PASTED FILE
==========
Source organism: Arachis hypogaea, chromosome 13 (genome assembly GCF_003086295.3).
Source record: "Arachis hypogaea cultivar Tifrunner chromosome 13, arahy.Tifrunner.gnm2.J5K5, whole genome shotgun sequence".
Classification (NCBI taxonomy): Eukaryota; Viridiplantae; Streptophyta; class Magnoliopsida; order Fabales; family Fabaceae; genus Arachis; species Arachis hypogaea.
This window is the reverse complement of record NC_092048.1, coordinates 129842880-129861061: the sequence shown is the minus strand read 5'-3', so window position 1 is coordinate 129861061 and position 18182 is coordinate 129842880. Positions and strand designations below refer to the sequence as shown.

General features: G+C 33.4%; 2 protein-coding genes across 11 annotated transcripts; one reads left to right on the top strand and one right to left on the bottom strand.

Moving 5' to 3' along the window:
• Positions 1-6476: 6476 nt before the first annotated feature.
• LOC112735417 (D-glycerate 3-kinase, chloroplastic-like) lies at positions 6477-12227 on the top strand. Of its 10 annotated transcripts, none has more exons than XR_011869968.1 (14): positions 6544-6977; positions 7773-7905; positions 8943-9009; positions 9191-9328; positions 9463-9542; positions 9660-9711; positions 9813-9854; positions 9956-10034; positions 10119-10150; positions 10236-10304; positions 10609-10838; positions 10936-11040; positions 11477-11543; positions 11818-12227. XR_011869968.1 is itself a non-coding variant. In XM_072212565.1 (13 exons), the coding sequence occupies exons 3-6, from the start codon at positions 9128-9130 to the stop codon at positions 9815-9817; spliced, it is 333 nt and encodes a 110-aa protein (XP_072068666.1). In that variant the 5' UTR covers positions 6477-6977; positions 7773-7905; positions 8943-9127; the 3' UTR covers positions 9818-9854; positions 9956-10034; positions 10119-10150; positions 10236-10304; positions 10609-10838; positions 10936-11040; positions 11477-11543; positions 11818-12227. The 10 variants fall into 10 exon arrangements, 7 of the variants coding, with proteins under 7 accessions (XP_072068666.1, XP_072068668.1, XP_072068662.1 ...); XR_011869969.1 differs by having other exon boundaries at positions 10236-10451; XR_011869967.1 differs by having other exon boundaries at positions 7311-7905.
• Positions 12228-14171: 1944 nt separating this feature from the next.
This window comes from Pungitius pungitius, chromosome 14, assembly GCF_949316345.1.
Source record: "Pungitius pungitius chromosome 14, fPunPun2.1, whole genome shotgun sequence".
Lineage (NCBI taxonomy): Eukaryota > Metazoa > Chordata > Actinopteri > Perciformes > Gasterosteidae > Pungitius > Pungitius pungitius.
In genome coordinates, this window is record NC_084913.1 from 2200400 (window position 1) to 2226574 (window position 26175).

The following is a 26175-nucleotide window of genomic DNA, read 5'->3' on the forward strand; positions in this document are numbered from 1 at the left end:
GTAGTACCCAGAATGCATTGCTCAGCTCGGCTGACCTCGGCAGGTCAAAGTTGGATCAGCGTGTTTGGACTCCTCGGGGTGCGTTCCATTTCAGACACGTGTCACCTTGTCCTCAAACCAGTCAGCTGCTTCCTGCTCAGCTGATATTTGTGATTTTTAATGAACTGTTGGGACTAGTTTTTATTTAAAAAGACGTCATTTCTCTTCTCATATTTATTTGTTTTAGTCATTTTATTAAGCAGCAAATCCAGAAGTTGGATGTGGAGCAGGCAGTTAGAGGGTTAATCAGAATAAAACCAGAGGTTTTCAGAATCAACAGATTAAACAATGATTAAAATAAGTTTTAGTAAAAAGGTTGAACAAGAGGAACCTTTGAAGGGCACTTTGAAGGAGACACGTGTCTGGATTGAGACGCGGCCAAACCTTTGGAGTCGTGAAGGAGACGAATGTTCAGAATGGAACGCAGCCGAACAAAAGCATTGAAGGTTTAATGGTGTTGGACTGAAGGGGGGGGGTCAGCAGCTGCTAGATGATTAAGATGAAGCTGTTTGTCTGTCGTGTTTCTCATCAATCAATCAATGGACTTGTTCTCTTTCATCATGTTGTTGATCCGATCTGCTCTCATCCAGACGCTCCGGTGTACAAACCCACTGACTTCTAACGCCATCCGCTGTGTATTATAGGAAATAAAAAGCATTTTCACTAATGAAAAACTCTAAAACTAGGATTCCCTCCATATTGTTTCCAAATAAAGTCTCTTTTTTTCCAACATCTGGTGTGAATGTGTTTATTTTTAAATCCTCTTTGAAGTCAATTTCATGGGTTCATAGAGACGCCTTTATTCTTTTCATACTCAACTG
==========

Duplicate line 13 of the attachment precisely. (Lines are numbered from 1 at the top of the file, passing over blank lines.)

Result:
In genome coordinates, this window is record NC_084913.1 from 2200400 (window position 1) to 2226574 (window position 26175).